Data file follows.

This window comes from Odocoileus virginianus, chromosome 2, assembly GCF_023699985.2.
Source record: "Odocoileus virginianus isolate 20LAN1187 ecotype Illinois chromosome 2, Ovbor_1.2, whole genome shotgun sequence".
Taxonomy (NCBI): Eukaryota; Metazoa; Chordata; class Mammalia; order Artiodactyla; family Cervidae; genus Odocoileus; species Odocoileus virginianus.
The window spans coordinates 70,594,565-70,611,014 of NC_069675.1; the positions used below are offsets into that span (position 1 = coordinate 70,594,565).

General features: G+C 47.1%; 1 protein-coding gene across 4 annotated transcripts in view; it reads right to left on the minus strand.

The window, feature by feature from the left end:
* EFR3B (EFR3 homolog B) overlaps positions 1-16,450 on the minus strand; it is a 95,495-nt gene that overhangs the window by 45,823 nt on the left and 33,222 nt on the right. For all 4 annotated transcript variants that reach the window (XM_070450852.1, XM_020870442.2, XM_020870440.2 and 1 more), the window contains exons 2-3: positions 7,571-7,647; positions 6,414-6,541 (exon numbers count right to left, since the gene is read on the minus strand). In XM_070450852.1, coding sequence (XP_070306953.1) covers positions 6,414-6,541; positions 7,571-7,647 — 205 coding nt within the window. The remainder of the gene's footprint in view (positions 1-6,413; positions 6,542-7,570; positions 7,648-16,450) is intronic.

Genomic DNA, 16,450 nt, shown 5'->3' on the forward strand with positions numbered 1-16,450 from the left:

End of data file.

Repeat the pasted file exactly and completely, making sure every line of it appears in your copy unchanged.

This window comes from Odocoileus virginianus, chromosome 2, assembly GCF_023699985.2.
Source record: "Odocoileus virginianus isolate 20LAN1187 ecotype Illinois chromosome 2, Ovbor_1.2, whole genome shotgun sequence".
Taxonomy (NCBI): Eukaryota; Metazoa; Chordata; class Mammalia; order Artiodactyla; family Cervidae; genus Odocoileus; species Odocoileus virginianus.
The window spans coordinates 70,594,565-70,611,014 of NC_069675.1; the positions used below are offsets into that span (position 1 = coordinate 70,594,565).

General features: G+C 47.1%; 1 protein-coding gene across 4 annotated transcripts in view; it reads right to left on the minus strand.

The window, feature by feature from the left end:
* EFR3B (EFR3 homolog B) overlaps positions 1-16,450 on the minus strand; it is a 95,495-nt gene that overhangs the window by 45,823 nt on the left and 33,222 nt on the right. For all 4 annotated transcript variants that reach the window (XM_070450852.1, XM_020870442.2, XM_020870440.2 and 1 more), the window contains exons 2-3: positions 7,571-7,647; positions 6,414-6,541 (exon numbers count right to left, since the gene is read on the minus strand). In XM_070450852.1, coding sequence (XP_070306953.1) covers positions 6,414-6,541; positions 7,571-7,647 — 205 coding nt within the window. The remainder of the gene's footprint in view (positions 1-6,413; positions 6,542-7,570; positions 7,648-16,450) is intronic.

Genomic DNA, 16,450 nt, shown 5'->3' on the forward strand with positions numbered 1-16,450 from the left: